1) I picked a battery: 230 mAh LiPo from All-Battery. If I raise the standoffs by about 0.05″ I can fit it between the motors and the PCB or I could add a small shelf to the back end of the frame, kinda like a penny-racer.

2) The IS471F requires 4.5V but I want to run from a max of 3.3V. Looks like I’m going to need to find another solution for proximity detection.

3) Charge pump for the color sensor LED’s: MAX1595? I have used some of the Maxim capacitor charge pumps in the past and they work well.

Deskpet Planning – Part A

I am working on the design for the Deskpet, and decided to build a prototype with a minimal configuration to get started. I plan to use an ATMega128 processor because I have several laying around. Here are the required input and outputs:


  • Color/Line sensor
  • Linear Hall effect sensor
  • 2 way IR proximity sensor
  • Ambient light level sensor
  • Wireless data
  • Battery level sensing
  • Battery charge input
  • Pushbutton


  • 2X Motors
  • Speaker
  • Wireless Data
  • OLED “face”

And here’s what I have so far for each:

Color/Line Sensor:

NECM005 RGB LED and TEMT6000 light sensor

Linear Hall Sensor:

Not sure yet. I like the 3 pin SIP devices from Allegro, but they need 4.5V. I would like to keep everything possible running from a 3V or maybe 3.3V supply.

IR Proximity Detect

2X IR LED’s and IS471F modulated detector. Could also be used for IR homing beacon for charging station. To avoid interference with the proximity detect, sending a specific pulse from the LEDs would trigger the charging station to transmit a response.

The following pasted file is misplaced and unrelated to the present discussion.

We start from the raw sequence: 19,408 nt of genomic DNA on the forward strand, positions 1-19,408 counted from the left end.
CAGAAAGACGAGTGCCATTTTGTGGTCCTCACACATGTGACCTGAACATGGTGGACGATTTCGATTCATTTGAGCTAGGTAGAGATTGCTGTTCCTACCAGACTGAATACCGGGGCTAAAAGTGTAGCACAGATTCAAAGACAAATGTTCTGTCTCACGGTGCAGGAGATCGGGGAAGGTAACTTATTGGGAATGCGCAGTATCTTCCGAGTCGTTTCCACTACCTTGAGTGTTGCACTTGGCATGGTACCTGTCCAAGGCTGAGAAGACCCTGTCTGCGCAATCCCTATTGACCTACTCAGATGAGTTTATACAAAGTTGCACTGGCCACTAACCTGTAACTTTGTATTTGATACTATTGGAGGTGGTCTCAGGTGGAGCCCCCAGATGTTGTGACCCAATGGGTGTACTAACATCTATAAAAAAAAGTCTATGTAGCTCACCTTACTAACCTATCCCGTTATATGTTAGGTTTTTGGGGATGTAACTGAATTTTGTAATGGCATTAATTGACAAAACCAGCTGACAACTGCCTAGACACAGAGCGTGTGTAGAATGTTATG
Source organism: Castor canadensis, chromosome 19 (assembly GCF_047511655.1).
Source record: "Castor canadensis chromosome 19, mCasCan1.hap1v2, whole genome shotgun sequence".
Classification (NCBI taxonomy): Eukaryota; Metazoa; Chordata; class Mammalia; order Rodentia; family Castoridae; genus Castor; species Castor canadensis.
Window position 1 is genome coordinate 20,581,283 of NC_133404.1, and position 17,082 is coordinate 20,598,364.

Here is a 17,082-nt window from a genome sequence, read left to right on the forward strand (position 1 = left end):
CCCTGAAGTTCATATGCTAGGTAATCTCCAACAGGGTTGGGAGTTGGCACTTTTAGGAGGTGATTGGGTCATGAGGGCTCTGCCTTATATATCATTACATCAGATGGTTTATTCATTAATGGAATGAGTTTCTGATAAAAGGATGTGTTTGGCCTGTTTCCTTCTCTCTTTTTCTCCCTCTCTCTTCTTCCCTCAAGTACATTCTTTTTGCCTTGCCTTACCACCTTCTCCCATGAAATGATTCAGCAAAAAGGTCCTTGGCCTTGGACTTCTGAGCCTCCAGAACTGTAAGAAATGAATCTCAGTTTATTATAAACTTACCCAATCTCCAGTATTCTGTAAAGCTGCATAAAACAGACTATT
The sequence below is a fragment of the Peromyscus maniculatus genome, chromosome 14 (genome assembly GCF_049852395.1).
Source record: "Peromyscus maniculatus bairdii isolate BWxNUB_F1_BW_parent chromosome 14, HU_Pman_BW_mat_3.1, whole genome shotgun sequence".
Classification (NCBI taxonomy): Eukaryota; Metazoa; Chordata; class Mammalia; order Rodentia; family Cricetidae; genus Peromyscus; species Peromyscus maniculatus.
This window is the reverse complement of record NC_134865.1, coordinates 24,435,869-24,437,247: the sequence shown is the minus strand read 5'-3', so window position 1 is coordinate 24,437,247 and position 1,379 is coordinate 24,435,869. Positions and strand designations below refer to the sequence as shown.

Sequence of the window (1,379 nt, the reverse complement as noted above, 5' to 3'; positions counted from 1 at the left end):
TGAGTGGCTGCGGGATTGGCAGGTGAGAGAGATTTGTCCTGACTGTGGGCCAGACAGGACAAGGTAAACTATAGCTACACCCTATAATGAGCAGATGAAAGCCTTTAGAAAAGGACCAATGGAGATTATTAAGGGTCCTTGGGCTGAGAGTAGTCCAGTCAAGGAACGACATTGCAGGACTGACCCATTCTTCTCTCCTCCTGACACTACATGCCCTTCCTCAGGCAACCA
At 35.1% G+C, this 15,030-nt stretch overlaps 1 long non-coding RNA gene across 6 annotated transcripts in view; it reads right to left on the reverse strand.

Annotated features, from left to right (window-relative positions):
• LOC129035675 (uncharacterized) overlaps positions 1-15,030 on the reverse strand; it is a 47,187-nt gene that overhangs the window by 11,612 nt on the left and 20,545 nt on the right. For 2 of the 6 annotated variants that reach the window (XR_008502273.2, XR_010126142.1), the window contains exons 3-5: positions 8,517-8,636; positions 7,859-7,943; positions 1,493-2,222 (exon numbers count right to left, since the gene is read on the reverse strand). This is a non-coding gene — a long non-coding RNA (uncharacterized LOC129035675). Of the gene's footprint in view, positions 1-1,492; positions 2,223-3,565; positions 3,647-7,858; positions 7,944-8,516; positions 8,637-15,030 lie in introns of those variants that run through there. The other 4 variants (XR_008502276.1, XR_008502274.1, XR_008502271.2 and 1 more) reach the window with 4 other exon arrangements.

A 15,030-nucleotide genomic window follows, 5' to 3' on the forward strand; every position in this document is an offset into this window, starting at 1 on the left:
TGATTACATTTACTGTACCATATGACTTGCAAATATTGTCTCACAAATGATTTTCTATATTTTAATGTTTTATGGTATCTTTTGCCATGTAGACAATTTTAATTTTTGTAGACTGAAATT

Light Level

CDS Cell or TEMT6000 light level sensor

Wireless Data:

Nordic nRF24L01 board from Sparkfun

Battery Level:

Voltage divider to ADC on the main processor

Battery Charging Circuit:

MAX1555 Lithium charge controller


SMT Momentary Normally Open SPST

2X Motors:

LB1836M Low Voltage Dual H-Bridge and 2X GM10 geared pager motors


Citizen Micro Speaker from Electronics Goldmine.

OLED “face”:

uOLED96 from 4DSystems. I have an older version than the one shown in the link with 8MB internal flash, and no uSD slot.

Still left to work on:

  • Battery – Size and mounting locations
  • Charging method – How does the robot find & connect to the charger?
  • Decide on a Hall Sensor
  • Find an LED charge pump since the G and B LEDs require 3.6 V

More CNC’d parts

sprockets I have been playing more with my CNC machine and am working on some tiny treads for the GM10 motors. Here is a pic of the drive sprockets that I made. That is 1/4″ square grid paper that they are sitting on. I cut some prototypes out of nylon (yuck) then cut these out of some sample scraps of “Butter-Board“. That stuff cuts nice!
I made a female mold for the treads, but I don’t like it, so I’m going to redesign it. Maybe the sprockets also. I just got a 1/16” end mill in the mail today so I can probably make them better now anyway. As soon as I tram my mill and get out the backlash, since my circles appear slightly out of round.

Deskpet redux

As an ongoing project (see Flik previously) I have been working on a small robot that could live on my desk as a pet, hence the Deskpet moniker. I’ve done some research into how to give him personality, as well as how to add emotion (links soon). Last weekend I decided to play with my CNC mill and cut out a design for the body of my deskpet robot. I’ve been working on this design for a while so it was just a matter of loading and running the program. Then, one of the guys at work used the CNC’d master to make an RTV mold, and I molded a urethane copy:

Deskpet1 Deskpet 2

The body is shown with a Nickel for scale. The pics are really crummy because I used my cell phone, I’ll post better pics later. This will make a robot small enough to use for Micro-Sumo competition, and is designed around the GM-10 motors. I may end up selling these as just the body, or as a complete robot kit.

Useable accelerometer data

Here’s a few places I found good stuff about filtering…